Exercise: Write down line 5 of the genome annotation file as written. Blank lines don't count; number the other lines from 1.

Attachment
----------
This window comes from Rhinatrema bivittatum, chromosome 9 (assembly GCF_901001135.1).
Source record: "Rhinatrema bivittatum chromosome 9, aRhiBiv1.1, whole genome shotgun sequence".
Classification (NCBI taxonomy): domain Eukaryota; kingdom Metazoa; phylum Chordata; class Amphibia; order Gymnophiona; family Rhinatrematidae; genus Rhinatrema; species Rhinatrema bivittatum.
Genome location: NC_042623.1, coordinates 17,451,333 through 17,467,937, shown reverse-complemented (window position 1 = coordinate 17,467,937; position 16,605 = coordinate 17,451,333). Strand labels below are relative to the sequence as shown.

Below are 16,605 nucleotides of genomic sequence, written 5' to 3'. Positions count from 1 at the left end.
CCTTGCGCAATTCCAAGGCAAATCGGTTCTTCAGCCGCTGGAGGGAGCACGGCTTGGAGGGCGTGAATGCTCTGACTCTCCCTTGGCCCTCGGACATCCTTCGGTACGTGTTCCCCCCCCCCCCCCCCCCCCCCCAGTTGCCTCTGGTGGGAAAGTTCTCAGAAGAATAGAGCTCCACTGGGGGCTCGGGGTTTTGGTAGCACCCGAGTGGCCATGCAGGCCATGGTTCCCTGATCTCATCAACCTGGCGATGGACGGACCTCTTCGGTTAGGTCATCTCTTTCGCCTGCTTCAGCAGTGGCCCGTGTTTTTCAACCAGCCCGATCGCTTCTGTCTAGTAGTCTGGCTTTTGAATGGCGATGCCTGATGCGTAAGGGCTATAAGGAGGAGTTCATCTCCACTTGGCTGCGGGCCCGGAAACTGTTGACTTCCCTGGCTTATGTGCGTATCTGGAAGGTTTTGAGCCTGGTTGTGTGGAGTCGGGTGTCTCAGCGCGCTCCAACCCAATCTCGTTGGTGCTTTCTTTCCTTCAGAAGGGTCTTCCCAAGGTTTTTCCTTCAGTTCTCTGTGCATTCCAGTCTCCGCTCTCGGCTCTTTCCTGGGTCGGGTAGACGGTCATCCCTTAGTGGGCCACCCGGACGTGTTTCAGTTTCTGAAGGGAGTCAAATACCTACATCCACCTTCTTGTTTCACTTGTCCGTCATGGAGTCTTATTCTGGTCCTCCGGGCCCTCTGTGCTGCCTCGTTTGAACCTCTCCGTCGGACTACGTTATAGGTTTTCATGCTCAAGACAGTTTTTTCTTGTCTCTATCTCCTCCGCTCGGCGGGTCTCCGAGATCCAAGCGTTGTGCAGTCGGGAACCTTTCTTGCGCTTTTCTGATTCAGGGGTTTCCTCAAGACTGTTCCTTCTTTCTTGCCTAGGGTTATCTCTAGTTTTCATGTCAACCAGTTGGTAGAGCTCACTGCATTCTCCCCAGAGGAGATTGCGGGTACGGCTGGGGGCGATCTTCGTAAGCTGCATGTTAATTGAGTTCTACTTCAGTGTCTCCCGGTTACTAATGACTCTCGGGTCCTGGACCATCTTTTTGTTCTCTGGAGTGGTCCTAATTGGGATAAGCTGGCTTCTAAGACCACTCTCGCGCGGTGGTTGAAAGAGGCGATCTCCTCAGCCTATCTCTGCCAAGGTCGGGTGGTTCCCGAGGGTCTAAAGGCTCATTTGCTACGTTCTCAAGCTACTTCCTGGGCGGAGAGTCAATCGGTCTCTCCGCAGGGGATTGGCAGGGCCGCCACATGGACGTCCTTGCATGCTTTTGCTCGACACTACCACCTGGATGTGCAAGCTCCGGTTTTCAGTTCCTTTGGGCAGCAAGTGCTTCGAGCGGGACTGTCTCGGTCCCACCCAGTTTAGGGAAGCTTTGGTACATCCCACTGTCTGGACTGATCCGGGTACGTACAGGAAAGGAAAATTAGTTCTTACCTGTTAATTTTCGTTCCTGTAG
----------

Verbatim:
Below are 16,605 nucleotides of genomic sequence, written 5' to 3'. Positions count from 1 at the left end.